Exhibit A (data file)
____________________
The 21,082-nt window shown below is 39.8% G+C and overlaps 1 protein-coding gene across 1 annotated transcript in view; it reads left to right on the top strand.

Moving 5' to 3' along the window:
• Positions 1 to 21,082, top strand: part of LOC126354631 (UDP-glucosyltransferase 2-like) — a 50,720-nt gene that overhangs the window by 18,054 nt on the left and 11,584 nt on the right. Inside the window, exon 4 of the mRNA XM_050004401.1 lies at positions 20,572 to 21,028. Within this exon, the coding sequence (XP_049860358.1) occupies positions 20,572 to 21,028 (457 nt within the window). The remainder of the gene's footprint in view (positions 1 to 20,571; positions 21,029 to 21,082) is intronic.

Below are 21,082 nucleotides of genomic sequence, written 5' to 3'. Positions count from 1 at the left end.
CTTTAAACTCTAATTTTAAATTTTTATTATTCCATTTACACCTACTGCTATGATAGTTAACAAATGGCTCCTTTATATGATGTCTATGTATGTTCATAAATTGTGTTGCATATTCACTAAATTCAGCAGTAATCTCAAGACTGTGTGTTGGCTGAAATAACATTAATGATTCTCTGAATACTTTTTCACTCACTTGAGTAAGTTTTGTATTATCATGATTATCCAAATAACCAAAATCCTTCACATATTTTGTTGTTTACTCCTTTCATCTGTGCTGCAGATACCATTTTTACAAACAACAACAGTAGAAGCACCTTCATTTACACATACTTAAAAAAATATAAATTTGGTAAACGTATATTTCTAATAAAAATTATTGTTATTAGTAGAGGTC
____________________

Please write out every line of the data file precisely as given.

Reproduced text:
The 21,082-nt window shown below is 39.8% G+C and overlaps 1 protein-coding gene across 1 annotated transcript in view; it reads left to right on the top strand.

Moving 5' to 3' along the window:
• Positions 1 to 21,082, top strand: part of LOC126354631 (UDP-glucosyltransferase 2-like) — a 50,720-nt gene that overhangs the window by 18,054 nt on the left and 11,584 nt on the right. Inside the window, exon 4 of the mRNA XM_050004401.1 lies at positions 20,572 to 21,028. Within this exon, the coding sequence (XP_049860358.1) occupies positions 20,572 to 21,028 (457 nt within the window). The remainder of the gene's footprint in view (positions 1 to 20,571; positions 21,029 to 21,082) is intronic.

Below are 21,082 nucleotides of genomic sequence, written 5' to 3'. Positions count from 1 at the left end.
CTTTAAACTCTAATTTTAAATTTTTATTATTCCATTTACACCTACTGCTATGATAGTTAACAAATGGCTCCTTTATATGATGTCTATGTATGTTCATAAATTGTGTTGCATATTCACTAAATTCAGCAGTAATCTCAAGACTGTGTGTTGGCTGAAATAACATTAATGATTCTCTGAATACTTTTTCACTCACTTGAGTAAGTTTTGTATTATCATGATTATCCAAATAACCAAAATCCTTCACATATTTTGTTGTTTACTCCTTTCATCTGTGCTGCAGATACCATTTTTACAAACAACAACAGTAGAAGCACCTTCATTTACACATACTTAAAAAAATATAAATTTGGTAAACGTATATTTCTAATAAAAATTATTGTTATTAGTAGAGGTC